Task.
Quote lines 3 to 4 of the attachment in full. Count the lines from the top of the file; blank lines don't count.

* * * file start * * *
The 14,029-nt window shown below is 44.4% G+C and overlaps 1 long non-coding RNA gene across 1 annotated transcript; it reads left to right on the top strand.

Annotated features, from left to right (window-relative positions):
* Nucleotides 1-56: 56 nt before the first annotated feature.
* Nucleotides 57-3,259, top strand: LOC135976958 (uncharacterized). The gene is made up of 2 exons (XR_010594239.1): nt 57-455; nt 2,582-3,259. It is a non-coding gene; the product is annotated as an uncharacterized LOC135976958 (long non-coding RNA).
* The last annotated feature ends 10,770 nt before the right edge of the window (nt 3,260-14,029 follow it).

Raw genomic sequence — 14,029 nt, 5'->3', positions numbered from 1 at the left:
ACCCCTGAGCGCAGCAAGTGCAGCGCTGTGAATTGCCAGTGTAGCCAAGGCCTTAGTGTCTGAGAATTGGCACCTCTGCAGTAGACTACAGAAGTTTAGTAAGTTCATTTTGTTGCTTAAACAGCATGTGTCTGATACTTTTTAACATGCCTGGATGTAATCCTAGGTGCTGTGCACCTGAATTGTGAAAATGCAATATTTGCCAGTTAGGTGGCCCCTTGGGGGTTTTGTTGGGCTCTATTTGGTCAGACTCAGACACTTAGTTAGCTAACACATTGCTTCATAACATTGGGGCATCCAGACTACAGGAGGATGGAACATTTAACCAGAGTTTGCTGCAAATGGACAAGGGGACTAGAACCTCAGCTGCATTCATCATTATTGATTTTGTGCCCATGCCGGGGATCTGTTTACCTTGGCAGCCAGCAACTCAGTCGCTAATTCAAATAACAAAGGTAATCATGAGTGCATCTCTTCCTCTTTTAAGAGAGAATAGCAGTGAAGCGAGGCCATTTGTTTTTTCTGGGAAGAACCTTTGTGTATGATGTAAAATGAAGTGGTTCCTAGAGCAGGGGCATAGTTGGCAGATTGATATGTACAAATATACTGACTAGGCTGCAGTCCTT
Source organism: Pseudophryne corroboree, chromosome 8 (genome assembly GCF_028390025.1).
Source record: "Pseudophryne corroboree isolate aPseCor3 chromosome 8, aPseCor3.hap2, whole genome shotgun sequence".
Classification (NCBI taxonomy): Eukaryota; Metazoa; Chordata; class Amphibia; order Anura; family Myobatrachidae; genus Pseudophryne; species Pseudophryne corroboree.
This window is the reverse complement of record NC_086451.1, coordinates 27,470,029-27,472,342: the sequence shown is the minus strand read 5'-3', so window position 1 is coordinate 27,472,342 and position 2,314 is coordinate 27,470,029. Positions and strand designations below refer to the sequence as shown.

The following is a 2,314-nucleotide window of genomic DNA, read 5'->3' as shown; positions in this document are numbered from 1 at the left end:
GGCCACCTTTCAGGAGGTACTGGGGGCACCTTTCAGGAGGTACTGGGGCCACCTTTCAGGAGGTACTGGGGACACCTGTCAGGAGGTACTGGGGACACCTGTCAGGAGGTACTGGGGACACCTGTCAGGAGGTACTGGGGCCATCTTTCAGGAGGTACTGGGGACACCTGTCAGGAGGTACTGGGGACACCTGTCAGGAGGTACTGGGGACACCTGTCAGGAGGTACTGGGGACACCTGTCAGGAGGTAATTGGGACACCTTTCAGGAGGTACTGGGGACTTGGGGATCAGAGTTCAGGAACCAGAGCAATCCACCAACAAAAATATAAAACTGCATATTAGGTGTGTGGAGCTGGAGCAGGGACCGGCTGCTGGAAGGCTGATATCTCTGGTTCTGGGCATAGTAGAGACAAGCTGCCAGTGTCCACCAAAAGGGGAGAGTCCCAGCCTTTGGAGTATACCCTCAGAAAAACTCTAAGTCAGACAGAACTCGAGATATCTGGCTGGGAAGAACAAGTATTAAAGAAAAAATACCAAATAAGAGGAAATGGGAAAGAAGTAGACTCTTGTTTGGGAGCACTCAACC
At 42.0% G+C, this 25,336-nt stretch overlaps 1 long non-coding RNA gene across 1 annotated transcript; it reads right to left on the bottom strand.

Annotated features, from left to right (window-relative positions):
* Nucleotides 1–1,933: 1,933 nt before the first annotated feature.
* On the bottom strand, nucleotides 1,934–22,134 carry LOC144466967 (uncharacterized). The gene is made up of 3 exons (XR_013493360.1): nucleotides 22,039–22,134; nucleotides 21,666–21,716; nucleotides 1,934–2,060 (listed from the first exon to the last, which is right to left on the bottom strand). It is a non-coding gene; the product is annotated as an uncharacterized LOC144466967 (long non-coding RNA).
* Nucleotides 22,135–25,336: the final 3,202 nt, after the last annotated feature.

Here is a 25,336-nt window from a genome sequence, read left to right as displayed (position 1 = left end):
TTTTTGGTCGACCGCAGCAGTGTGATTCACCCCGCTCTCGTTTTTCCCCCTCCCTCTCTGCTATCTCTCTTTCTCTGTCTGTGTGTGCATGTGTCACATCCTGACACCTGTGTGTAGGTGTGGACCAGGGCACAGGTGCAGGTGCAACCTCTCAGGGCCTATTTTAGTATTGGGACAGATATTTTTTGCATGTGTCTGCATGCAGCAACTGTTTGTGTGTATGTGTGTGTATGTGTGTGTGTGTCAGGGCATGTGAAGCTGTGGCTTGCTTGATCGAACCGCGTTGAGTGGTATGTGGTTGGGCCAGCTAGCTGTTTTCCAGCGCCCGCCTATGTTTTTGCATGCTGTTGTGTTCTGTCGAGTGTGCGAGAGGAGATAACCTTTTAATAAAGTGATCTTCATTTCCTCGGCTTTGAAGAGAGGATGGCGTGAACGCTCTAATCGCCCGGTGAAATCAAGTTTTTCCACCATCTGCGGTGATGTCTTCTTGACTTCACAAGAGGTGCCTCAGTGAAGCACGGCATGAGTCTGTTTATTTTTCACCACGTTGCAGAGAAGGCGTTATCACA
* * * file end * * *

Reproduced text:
* Nucleotides 1-56: 56 nt before the first annotated feature.
* Nucleotides 57-3,259, top strand: LOC135976958 (uncharacterized). The gene is made up of 2 exons (XR_010594239.1): nt 57-455; nt 2,582-3,259. It is a non-coding gene; the product is annotated as an uncharacterized LOC135976958 (long non-coding RNA).